Verse 27

Psalms 68:27. There is little Benjamin — Present in this solemn pomp of carrying the ark to Zion, under the conduct of David their king. That tribe is called little, partly because it was the youngest, as being descended from Jacob’s youngest son, and principally because it was exceedingly diminished, and almost annihilated under the judges. And he notices it particularly here, both because it was nearest to Judah, and to the place to which the ark was now carried; and also to signify their reconciliation and submission to David, against whom they had stood out with more obstinacy than any other tribe, as having been so long used to govern, and unwilling to part with the regal dignity, which was, by God’s appointment, first seated among them. With their ruler — With the prince of their tribe, who marched at the head of them. Hebrew, Benjamin their ruler; the tribe which had lately swayed the sceptre, but now submitted to David. The princes of Judah — It is no wonder that he should mention the princes of this tribe, because he was elected by them to be their king; their council — “This tribe was certainly the council or chief support of the Israelitish constitution, both in the cabinet and the field; in the former it had the lead. The princes of Zebulun and Naphtali are added, as the most remote, to show the unanimity of the whole nation, and of all the tribes far and near, in attending this solemnity; to testify their willing acknowledgment of David for their king, and their consent, that henceforward Jerusalem, the city of David, should be declared and esteemed the capital of the whole nation.”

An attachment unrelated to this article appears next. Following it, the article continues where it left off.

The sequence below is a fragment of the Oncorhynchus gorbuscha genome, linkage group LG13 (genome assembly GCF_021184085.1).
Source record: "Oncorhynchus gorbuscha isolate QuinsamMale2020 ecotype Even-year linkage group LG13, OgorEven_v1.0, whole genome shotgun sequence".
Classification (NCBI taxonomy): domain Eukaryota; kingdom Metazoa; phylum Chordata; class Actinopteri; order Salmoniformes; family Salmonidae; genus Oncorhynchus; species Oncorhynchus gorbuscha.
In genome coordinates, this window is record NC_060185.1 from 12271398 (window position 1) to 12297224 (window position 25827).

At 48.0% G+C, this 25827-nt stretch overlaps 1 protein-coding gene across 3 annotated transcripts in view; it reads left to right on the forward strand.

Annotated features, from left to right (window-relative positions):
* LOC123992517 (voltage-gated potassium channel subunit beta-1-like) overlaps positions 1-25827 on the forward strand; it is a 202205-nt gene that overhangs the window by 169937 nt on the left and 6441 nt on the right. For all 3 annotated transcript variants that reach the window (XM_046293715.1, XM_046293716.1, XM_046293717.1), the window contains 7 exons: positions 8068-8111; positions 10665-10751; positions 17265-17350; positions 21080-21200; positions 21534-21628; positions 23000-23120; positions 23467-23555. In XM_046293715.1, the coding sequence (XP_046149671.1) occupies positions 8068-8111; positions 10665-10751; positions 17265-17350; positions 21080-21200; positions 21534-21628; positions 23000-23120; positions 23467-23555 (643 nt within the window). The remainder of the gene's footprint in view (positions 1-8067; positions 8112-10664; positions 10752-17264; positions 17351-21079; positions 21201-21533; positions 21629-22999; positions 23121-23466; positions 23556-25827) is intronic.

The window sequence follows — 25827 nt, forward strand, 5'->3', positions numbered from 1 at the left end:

Verse 28

Psalms 68:28. Thy God, O Israel, hath commanded — Hath ordained, or effectually procured; thy strength — All that strength and power which thou hast effectually exerted at any time against thine enemies, and which is now greatly increased by the union of all the tribes under one head. In other words, the great power of the Israelites, and the height of glory and strength to which the kingdom of David had arisen, were the work of God. This naturally makes way for the petition following: Strengthen, O God, that which thou hast wrought in us — Let the foundation of our present happiness be firm and durable.


Verse 29